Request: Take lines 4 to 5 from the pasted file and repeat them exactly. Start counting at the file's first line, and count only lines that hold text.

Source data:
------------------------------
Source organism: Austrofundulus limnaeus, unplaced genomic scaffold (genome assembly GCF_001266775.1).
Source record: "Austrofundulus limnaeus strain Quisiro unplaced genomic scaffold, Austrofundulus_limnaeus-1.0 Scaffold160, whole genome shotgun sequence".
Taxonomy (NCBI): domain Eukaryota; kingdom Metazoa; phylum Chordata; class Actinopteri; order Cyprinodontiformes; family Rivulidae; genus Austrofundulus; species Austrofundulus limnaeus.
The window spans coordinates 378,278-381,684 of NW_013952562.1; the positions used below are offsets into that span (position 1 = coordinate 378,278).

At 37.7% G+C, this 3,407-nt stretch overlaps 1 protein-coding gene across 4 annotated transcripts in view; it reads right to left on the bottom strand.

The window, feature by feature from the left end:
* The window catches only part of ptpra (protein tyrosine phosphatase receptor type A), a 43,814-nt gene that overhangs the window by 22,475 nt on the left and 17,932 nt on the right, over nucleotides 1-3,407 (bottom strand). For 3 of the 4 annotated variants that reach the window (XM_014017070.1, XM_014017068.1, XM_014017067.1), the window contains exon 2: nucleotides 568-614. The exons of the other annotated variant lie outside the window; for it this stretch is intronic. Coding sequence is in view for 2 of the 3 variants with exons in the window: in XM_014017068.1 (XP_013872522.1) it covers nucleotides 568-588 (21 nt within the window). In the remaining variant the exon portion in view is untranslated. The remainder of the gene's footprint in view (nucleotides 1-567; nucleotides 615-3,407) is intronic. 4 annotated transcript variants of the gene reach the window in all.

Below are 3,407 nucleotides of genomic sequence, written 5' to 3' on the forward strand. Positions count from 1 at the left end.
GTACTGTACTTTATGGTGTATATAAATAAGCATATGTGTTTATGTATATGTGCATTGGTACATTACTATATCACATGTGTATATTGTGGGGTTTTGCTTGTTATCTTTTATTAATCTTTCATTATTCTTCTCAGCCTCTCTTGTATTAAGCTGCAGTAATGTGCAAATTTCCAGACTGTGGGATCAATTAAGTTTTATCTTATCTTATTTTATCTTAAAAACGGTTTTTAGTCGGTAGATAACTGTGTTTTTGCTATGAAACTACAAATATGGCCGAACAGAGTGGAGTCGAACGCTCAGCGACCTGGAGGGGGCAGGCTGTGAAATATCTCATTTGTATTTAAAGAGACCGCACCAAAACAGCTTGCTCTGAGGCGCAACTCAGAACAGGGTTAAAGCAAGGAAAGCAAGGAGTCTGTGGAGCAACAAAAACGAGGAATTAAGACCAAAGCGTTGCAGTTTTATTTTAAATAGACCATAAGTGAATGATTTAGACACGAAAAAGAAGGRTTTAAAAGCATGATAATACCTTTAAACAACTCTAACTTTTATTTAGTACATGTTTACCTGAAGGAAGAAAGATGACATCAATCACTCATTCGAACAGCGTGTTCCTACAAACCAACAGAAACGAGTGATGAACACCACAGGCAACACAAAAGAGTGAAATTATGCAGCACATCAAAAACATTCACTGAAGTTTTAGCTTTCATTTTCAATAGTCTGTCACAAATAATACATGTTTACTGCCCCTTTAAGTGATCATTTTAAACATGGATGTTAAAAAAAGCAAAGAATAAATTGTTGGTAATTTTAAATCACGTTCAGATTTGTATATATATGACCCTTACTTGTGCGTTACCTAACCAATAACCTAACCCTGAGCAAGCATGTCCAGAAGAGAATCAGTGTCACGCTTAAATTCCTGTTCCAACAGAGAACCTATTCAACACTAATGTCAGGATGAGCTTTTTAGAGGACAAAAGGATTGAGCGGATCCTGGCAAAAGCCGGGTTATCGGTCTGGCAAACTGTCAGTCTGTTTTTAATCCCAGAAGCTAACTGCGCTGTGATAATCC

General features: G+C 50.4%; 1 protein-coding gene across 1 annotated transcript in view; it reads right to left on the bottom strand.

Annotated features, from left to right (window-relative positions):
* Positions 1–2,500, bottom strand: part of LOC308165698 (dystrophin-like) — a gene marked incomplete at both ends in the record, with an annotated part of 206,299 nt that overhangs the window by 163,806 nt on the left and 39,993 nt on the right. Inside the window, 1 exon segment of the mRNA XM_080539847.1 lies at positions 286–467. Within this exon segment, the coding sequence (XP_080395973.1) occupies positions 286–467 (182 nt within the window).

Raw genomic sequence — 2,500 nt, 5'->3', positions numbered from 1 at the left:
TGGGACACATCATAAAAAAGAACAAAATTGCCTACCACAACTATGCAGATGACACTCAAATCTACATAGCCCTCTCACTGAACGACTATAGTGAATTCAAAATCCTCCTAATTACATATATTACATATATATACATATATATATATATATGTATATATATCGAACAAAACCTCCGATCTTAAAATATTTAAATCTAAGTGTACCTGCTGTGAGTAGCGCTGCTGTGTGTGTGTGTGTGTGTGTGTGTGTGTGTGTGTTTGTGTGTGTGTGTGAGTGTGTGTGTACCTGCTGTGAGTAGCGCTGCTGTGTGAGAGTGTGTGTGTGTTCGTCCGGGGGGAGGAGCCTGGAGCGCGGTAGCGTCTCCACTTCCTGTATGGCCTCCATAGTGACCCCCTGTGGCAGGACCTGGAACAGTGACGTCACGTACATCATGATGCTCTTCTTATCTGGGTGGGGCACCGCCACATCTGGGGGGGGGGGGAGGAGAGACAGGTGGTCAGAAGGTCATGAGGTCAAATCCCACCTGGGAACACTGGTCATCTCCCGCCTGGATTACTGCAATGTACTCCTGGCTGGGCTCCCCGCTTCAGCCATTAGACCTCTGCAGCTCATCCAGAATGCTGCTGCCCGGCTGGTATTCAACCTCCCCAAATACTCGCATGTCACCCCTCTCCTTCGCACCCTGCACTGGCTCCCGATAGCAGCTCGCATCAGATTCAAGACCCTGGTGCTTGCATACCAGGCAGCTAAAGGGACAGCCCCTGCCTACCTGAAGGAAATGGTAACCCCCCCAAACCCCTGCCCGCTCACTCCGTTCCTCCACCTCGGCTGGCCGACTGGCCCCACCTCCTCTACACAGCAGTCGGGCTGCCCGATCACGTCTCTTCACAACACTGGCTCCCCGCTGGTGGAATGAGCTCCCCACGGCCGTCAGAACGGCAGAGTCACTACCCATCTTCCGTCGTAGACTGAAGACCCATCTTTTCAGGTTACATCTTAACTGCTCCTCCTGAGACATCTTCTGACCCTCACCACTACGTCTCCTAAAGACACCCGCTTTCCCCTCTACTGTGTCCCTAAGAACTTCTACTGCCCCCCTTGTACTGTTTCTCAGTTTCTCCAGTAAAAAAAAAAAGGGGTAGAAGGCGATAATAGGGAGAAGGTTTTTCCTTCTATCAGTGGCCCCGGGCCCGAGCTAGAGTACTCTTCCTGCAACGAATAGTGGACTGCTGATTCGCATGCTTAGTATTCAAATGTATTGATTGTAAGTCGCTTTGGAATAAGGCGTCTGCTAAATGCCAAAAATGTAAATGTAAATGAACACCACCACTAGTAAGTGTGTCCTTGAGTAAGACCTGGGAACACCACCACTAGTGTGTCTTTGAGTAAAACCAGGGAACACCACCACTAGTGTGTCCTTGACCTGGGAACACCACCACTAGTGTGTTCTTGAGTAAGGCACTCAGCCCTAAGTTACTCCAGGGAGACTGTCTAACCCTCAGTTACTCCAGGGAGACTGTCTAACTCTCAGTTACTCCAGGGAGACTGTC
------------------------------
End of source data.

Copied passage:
The window spans coordinates 378,278-381,684 of NW_013952562.1; the positions used below are offsets into that span (position 1 = coordinate 378,278).

At 37.7% G+C, this 3,407-nt stretch overlaps 1 protein-coding gene across 4 annotated transcripts in view; it reads right to left on the bottom strand.